Question: Are your doctors Republicans?

That's a great question and I asked the same question the other day, joking. You know, this has all come up pretty quickly and just last week it was shocking news to me but I had gotten these MRIs that showed this cancer kind of spread throughout my body, and I had three different doctors who I had just met for the first time that day, and they spent a couple of hours with me, and I said that to them, and the guy said, "We're all huge fans, governor. We think you're doing a great job."

They wouldn't tell me if they were Republicans or Democrats, but they did say they were supporters. That doesn't really matter to me. I just know I'm trying to get the best help we can get. I've got a tremendous group of the best professionals we can find and they seem to have a good idea of a plan of attack and we're going to aggressively go after it.

Question: How are you feeling?

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I actually feel pretty good. Although I've been having procedures every day, there was a story in the Post on Saturday saying I was under the weather, not feeling well, they thought maybe I caught a bug on my trip. Actually, I've been feeling fine. I did about half of my schedule over the past two weeks but I missed things because they were sending me for required things. I had to go to a CAT scan, a PET scan, an MRI. I had a minor surgery last week. They had to biopsy and remove the lymph nodes from under my arms. They had to put me to sleep, you know, it wasn't a big deal, but today, I had a bone marrow thing where they actually stuck a 12-inch thing into my hip and cored out some bone marrow, so that hurt a little bit.

I'm actually taking some painkillers, and the doctor said "I wouldn't advise you to make any serious decisions. I think you ought to rest up and stay home," and I'm like, "Well, I got a press conference at 4 o'clock." And he goes, "Well that's a really bad idea."

But I'm feeling pretty good. This stuff has kind of spread. I got of lot of it in my abdomen. It's pressing up against my spinal column. It's difficult to eat because I'm kind of full, but I'm not terribly sick. It's just something I've got to go after before it gets worse.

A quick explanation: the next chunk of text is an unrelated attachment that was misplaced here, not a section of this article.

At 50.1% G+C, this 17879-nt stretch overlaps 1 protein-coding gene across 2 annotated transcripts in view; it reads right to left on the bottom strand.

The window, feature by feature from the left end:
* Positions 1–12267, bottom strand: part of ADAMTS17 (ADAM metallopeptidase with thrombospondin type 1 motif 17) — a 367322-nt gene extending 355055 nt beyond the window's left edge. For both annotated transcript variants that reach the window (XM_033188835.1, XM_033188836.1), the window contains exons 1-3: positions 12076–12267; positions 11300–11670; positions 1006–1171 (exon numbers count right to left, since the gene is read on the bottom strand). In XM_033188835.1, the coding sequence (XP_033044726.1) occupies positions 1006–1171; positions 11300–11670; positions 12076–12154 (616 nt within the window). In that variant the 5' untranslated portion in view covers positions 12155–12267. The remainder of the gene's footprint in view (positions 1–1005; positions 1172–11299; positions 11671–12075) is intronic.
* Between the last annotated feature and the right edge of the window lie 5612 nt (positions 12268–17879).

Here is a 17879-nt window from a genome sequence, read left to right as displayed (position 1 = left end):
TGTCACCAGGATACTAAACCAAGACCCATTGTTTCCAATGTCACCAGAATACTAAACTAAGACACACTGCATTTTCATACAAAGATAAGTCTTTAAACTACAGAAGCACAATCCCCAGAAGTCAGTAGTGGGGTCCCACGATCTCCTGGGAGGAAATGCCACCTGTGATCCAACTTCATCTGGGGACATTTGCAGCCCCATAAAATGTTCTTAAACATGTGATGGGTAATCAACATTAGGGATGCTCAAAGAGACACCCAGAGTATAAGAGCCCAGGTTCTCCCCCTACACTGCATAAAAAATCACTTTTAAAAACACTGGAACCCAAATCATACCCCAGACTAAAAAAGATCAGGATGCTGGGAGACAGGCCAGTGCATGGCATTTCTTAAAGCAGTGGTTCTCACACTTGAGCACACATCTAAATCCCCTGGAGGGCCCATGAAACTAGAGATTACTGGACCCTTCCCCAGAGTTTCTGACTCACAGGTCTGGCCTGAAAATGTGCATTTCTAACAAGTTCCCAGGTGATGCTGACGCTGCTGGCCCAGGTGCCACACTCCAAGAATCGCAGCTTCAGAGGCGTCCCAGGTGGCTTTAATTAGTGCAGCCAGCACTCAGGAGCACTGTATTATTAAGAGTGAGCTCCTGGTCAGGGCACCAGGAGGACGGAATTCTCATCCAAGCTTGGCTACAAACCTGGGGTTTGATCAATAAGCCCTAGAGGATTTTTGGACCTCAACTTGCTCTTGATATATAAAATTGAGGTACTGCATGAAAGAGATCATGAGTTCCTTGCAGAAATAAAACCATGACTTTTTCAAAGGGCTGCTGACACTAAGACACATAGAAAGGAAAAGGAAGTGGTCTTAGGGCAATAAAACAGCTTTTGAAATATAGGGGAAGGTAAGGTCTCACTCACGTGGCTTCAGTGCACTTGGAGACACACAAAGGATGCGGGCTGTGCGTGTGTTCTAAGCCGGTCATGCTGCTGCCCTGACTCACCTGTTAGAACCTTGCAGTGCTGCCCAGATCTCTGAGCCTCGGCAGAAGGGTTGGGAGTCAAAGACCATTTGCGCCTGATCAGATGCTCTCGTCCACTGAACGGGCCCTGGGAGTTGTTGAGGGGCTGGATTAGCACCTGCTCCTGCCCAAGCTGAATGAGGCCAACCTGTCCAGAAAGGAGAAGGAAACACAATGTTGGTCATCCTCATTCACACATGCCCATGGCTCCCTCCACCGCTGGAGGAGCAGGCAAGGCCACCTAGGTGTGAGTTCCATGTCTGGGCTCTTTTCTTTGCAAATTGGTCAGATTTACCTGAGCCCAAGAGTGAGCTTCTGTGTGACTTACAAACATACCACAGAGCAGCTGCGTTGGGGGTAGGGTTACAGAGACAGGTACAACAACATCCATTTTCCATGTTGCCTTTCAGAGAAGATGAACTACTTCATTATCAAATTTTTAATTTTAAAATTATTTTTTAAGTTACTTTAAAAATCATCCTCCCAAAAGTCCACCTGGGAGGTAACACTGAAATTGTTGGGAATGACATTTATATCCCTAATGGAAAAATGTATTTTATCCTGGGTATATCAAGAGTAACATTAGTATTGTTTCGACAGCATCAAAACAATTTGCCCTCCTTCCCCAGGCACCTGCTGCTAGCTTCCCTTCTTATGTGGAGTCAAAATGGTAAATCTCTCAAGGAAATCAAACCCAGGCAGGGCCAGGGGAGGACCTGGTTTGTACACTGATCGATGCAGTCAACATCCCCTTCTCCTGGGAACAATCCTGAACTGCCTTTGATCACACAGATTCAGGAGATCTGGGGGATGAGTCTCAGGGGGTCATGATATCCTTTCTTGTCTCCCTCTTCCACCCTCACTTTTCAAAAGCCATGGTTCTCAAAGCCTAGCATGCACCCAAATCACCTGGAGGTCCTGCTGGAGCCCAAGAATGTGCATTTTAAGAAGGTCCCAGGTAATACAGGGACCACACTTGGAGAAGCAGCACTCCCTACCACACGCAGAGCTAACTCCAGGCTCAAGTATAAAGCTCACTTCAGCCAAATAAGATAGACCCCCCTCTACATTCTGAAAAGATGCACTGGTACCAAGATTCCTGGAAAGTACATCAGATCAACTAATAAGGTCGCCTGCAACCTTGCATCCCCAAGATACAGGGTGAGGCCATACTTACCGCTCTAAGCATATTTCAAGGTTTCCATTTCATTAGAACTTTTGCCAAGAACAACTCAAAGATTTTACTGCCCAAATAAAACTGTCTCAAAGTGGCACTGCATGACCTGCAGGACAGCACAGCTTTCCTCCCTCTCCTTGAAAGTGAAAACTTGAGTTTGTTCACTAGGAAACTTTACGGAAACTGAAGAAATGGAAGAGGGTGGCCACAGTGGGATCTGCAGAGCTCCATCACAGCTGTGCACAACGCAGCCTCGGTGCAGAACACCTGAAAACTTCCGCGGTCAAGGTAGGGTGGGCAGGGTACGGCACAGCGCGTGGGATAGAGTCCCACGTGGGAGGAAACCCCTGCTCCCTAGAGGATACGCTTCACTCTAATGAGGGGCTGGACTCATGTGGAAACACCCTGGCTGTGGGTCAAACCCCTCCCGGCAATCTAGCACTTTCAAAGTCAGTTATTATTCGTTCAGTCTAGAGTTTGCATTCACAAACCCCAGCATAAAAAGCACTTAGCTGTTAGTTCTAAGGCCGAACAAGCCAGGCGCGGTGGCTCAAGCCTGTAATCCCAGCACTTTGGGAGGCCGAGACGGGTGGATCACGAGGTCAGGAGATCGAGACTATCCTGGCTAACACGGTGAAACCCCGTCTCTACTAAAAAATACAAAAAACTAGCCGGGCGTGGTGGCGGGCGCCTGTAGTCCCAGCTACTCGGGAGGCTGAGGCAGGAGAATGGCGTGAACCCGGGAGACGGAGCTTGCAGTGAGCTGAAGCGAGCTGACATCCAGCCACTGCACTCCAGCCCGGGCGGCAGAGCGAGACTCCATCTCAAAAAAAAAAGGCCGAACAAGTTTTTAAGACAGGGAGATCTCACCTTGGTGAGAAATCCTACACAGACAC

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Question: Can you characterize how you became aware of this?

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It was very strange, and I think this is typical of this particular disease. It just sneaks up on you. You don't have a lot of symptoms ahead of time. I'll tell you my story as succinctly as possible.

I had no symptoms whatsoever. We were on a trade mission. We did 50 or 60 meetings in three countries in 12 days. I was working 15 hours a day. We were on a 12-hour flight, on a 12-hour time difference. People couldn't believe the energy I had. I didn't feel sick at all. But the day before we left, I was shaving and I felt a big lump in my neck, didn't hurt at all. It was like a golf ball here. You can probably see it.

And I'm like, that's a very strange thing, some kind of a cyst or bump or something. So I went to go see my primary care physician when I got back. Primary care physician sent me to go get an ultrasound who then sent me to an ENT guy — ear, nose, and throat guy — who then said I want you to get some MRIs and some CAT scans, which they did. Then they found 12 more of these things in my neck and chest, and said, "We want to do a full MRI." They found 20 or 30 more in my core area and groin area. It was one test after another after another. It was like peeling an onion. "Let's send you for this test. Oh, that's bad. Let's send you for this test. That doesn't look so good. Let's send you for test. It's even worse than we thought."

But I didn't really have any symptoms. I saw one thing pop out. I had a little bit of pain in my back, which I thought was a pulled muscle. Turns out it was a tumor pressing up against my — well, it still is — pressing up against my nerves, and that was what was causing the pain. But I still feel good. I've got energy, other than that I don't have much of an appetite. I'm not tired, and I'm not in terrible pain.

Question: Do you know what stage it is and how long the treatment is?

On a stage, we're not quite sure yet. Some of the tests I did today will probably give us that answer, and by the way, I'm working with a team of doctors from Anne Arundel Medical Center and Johns Hopkins and the University of Maryland Medical System. I'm supposed to meet with another one tomorrow and be a second or third opinion and review of all these tests that I've been I've done. It's at least very advance stage III, if not Stage IV. And we'll find out the details of that probably this week.